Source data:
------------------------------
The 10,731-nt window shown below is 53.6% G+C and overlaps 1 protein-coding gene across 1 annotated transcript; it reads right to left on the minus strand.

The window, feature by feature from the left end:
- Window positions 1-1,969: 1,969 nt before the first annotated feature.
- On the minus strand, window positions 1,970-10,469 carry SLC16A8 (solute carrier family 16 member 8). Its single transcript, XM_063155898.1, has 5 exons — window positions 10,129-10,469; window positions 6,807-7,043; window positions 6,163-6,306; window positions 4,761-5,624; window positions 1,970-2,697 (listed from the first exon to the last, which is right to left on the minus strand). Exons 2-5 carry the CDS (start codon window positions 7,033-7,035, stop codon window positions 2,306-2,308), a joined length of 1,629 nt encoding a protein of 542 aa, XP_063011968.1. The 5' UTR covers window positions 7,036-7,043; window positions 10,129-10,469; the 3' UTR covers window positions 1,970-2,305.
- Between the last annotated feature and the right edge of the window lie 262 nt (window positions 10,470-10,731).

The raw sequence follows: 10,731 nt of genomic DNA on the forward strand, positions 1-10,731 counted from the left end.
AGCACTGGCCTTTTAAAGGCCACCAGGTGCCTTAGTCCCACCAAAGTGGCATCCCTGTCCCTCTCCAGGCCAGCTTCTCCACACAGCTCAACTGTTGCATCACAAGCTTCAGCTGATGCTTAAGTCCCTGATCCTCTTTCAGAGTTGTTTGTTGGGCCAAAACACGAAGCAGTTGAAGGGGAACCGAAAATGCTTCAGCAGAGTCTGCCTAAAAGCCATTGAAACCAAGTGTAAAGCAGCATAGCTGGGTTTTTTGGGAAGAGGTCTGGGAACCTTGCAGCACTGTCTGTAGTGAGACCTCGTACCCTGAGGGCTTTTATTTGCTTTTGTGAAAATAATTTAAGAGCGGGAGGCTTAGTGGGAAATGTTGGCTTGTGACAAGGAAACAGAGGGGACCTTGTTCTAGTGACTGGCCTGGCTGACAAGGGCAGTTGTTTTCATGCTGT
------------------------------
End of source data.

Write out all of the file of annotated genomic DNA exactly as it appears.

The 10,731-nt window shown below is 53.6% G+C and overlaps 1 protein-coding gene across 1 annotated transcript; it reads right to left on the minus strand.

The window, feature by feature from the left end:
- Window positions 1-1,969: 1,969 nt before the first annotated feature.
- On the minus strand, window positions 1,970-10,469 carry SLC16A8 (solute carrier family 16 member 8). Its single transcript, XM_063155898.1, has 5 exons — window positions 10,129-10,469; window positions 6,807-7,043; window positions 6,163-6,306; window positions 4,761-5,624; window positions 1,970-2,697 (listed from the first exon to the last, which is right to left on the minus strand). Exons 2-5 carry the CDS (start codon window positions 7,033-7,035, stop codon window positions 2,306-2,308), a joined length of 1,629 nt encoding a protein of 542 aa, XP_063011968.1. The 5' UTR covers window positions 7,036-7,043; window positions 10,129-10,469; the 3' UTR covers window positions 1,970-2,305.
- Between the last annotated feature and the right edge of the window lie 262 nt (window positions 10,470-10,731).

The raw sequence follows: 10,731 nt of genomic DNA on the forward strand, positions 1-10,731 counted from the left end.
AGCACTGGCCTTTTAAAGGCCACCAGGTGCCTTAGTCCCACCAAAGTGGCATCCCTGTCCCTCTCCAGGCCAGCTTCTCCACACAGCTCAACTGTTGCATCACAAGCTTCAGCTGATGCTTAAGTCCCTGATCCTCTTTCAGAGTTGTTTGTTGGGCCAAAACACGAAGCAGTTGAAGGGGAACCGAAAATGCTTCAGCAGAGTCTGCCTAAAAGCCATTGAAACCAAGTGTAAAGCAGCATAGCTGGGTTTTTTGGGAAGAGGTCTGGGAACCTTGCAGCACTGTCTGTAGTGAGACCTCGTACCCTGAGGGCTTTTATTTGCTTTTGTGAAAATAATTTAAGAGCGGGAGGCTTAGTGGGAAATGTTGGCTTGTGACAAGGAAACAGAGGGGACCTTGTTCTAGTGACTGGCCTGGCTGACAAGGGCAGTTGTTTTCATGCTGT